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dc.contributor.authorHipp, Magdalenaen_US
dc.date.accessioned2012-12-17T13:50:55Z
dc.date.available2016-12-30T06:46:54Z
dc.date.issued2011-08-31en_US
dc.identifier.otherbibid: 7955493
dc.identifier.urihttps://hdl.handle.net/1813/30682
dc.description.abstractBy examining the impact of labor market policies on employees' perceptions of job security, this dissertation seeks to understand the mechanisms through which formal institutions generate confidence and positive expectations among individuals regarding their economic future. The following questions guide my research: Does dismissal protection give employees confidence in the continuity of their jobs? Do unemployment benefits increase employees' confidence of finding a new job and reduce their worries about job loss? In addition to the intended consequences, I also explore the unintended effects of labor market policies. Specifically, I ask: Does the presence of temporary employees affect perceived job security? To what degree do temporary workers mediate the effects of other policies? In the first empirical analysis, I apply multilevel-modeling techniques to a dataset that I created by merging large-scale survey data from individuals in 20 countries with macro-level information from various data sources. The second empirical analysis involves in-depth interview data collected from employees at one German and one American university. The quantitative data allow me to identify associations between national-level policies and perceptions across a large sample of countries, and the qualitative data help me to meaningfully interpret and supplement these results. My main finding is that perceptions are not always congruent with economic and institutional facts. Organizational characteristics and individual differences seem to be more relevant than national-level policies to how workers feel about their jobs. The second important finding is that the effects of policies vary depending on their design. Formal institutions that reduce vulnerability by providing assurance (unemployment benefits) and by establishing a comparison group with lower levels of protection (temporary workers) seem to be more effective in instilling confidence and positive expectations than those that increase the costs for unilateral breach of contract (dismissal protection). These findings are of theoretical importance in challenging the implicit rationality assumption that formal institutions always achieve their intended outcomes, an assumption which underlies the bulk of comparative research on welfare states and national production systems. They are also of practical relevance, as they can help to inform the development of labor market policies and organizational measures intended to increase workers' sense of job security.en_US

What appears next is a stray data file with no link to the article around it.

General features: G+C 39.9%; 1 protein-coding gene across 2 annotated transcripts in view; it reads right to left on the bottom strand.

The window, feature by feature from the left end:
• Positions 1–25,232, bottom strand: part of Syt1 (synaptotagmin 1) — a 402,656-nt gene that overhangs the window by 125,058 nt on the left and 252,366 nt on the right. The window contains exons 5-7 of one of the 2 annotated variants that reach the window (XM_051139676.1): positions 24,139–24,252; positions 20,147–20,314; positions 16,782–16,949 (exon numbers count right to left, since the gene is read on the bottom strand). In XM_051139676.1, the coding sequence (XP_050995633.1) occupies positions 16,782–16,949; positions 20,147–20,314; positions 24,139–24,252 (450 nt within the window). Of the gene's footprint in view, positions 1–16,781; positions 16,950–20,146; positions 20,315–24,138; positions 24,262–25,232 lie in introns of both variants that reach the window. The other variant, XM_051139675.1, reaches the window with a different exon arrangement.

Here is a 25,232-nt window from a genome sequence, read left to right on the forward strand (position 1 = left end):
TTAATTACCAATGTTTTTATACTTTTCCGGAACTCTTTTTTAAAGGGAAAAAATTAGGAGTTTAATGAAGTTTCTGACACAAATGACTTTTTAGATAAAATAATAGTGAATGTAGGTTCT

dc.language.isoen_USen_US
dc.titleContracts, Confidence, And Continuous Employment: The Relationship Between Labor Market Policies And Perceived Job Securityen_US
dc.typedissertation or thesisen_US
thesis.degree.disciplineIndustrial and Labor Relations
thesis.degree.grantorCornell Universityen_US
thesis.degree.levelDoctor of Philosophy
thesis.degree.namePh. D., Industrial and Labor Relations
dc.contributor.chairTolbert, Pamela Sen_US
dc.contributor.committeeMemberLawler, Edward Jen_US
dc.contributor.committeeMemberDiciccio, Thomas Jen_US
dc.contributor.committeeMemberAnderson, Christopher Jen_US


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